The research is published in Ecology Letters: http://doi.wiley.com/10.1111/ele.12387
About the University of Exeter
The University of Exeter is a Russell Group university and in the top one percent of institutions globally. It combines world-class research with very high levels of student satisfaction. Exeter has over 19,000 students and is ranked 7th in The Times and The Sunday Times Good University Guide league table, 10th in The Complete University Guide and 12th in the Guardian University Guide 2014. In the 2008 Research Assessment Exercise (RAE) 90% of the University's research was rated as being at internationally recognised levels and 16 of its 31 subjects are ranked in the top 10, with 27 subjects ranked in the top 20. Exeter was The Sunday Times University of the Year 2012-13.
The University has four campuses. The Streatham and St Luke's campuses are in Exeter and there are two campuses in Cornwall, Penryn and Truro. The 2014-2015 academic year marks the 10-year anniversary of the two Cornwall campuses. In a pioneering arrangement in the UK, the Penryn Campus is owned and jointly managed with Falmouth University. At the campus, University of Exeter students can study programmes in the following areas: Animal Behaviour, Conservation Biology and Ecology, English, Environmental Science, Evolutionary Biology, Geography, Geology, History, Human Sciences, Mining and Minerals Engineering, Politics and International Relations, Renewable Energy and Zoology.
The University has invested strategically to deliver more than £350 million worth of new facilities across its campuses in the past few years; including landmark new student services centres - the Forum in Exeter and The Exchange at Penryn – together with world-class new facilities for Biosciences, the Business School and the Environment and Sustainability Institute. There are plans for another £330 million of investment between now and 2016.
About the University of Exeter's Environment and Sustainability Institute (ESI)
The Environment and Sustainability Institute is a £30M interdisciplinary centre, based on the Penryn Campus, undertaking cutting-edge research into solutions to problems of environmental change; in so doing it is enhancing people's lives by improving their relationships with the environment. The ESI has three research themes: clean technologies, natural environment, and social science and sustainability. It is engaging with hundreds of businesses in Cornwall, the Isles of Scilly and beyond to translate its research and expertise across these themes into innovative business practice, products and services.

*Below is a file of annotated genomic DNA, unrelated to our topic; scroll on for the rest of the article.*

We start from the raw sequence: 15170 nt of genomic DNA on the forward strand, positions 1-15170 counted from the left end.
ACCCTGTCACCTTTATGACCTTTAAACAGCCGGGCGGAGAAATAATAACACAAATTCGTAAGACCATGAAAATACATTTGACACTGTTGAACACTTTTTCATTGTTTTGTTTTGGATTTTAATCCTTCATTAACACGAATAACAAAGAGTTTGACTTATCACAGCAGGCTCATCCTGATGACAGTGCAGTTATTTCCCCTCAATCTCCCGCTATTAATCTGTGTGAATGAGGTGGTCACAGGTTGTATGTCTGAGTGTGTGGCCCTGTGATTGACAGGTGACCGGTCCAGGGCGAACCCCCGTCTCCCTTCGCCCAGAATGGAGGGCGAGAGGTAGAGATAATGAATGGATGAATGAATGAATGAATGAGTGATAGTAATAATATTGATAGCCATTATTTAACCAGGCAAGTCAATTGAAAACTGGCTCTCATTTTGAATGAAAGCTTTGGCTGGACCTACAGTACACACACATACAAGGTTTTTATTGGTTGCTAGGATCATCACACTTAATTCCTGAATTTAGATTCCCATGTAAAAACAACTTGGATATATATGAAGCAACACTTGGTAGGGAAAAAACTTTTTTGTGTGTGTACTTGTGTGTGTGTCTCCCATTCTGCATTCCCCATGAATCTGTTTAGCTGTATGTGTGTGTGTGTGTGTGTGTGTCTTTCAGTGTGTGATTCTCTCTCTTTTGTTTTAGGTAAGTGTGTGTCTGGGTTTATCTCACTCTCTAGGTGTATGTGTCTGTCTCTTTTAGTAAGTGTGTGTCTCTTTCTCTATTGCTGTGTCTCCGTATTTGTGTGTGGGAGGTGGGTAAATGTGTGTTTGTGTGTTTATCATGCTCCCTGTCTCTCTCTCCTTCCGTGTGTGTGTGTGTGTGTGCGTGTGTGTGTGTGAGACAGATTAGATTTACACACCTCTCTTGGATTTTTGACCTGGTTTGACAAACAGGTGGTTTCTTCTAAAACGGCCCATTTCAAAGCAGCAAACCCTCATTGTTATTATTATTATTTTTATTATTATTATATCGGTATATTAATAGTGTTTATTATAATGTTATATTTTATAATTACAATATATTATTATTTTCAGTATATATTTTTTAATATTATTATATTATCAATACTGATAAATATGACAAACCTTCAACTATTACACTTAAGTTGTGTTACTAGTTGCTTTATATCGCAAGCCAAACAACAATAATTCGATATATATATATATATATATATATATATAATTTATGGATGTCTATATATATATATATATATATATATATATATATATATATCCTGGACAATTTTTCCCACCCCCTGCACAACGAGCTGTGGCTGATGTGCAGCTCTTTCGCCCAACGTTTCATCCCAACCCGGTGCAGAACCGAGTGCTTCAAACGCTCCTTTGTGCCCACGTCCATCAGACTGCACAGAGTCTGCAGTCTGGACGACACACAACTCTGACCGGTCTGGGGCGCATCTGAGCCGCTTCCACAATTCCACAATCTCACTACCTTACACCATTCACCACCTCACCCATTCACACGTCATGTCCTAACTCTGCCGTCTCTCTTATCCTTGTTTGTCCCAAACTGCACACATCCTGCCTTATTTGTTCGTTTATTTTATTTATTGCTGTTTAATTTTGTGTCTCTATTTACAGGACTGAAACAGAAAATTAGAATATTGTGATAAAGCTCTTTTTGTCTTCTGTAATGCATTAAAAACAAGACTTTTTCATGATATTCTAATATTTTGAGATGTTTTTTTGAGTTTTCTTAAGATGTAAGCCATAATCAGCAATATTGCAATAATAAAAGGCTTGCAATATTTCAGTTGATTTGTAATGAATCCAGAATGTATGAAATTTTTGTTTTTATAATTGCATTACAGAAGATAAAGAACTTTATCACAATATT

The ESI building has been designed to achieve a BREEAM 'Outstanding' status, the highest classification available under the BRE Environmental Assessment Method which is the leading and most widely used environmental assessment method for buildings.
The ESI was formally opened in April 2013 and has been funded by the European Regional Development Fund Convergence Programme (£22.9M) and the South West Regional Development Agency (£6.6M), with significant support from the Higher Education Funding Council for England.
The University of Exeter and Falmouth University are founding partners in the Combined Universities in Cornwall (CUC), a unique collaboration between six universities and colleges to promote regional economic regeneration through Higher Education, funded mainly by the European Union (Objective One and Convergence), the South West Regional Development Agency and the Higher Education Funding Council for England, with support from Cornwall Council.
About the RSPB
The RSPB is the UK's largest nature conservation charity, inspiring everyone to give nature a home. Together with our partners, we protect threatened birds and wildlife so our towns, coast and countryside will teem with life once again. We play a leading role in BirdLife International, a worldwide partnership of nature conservation organisations.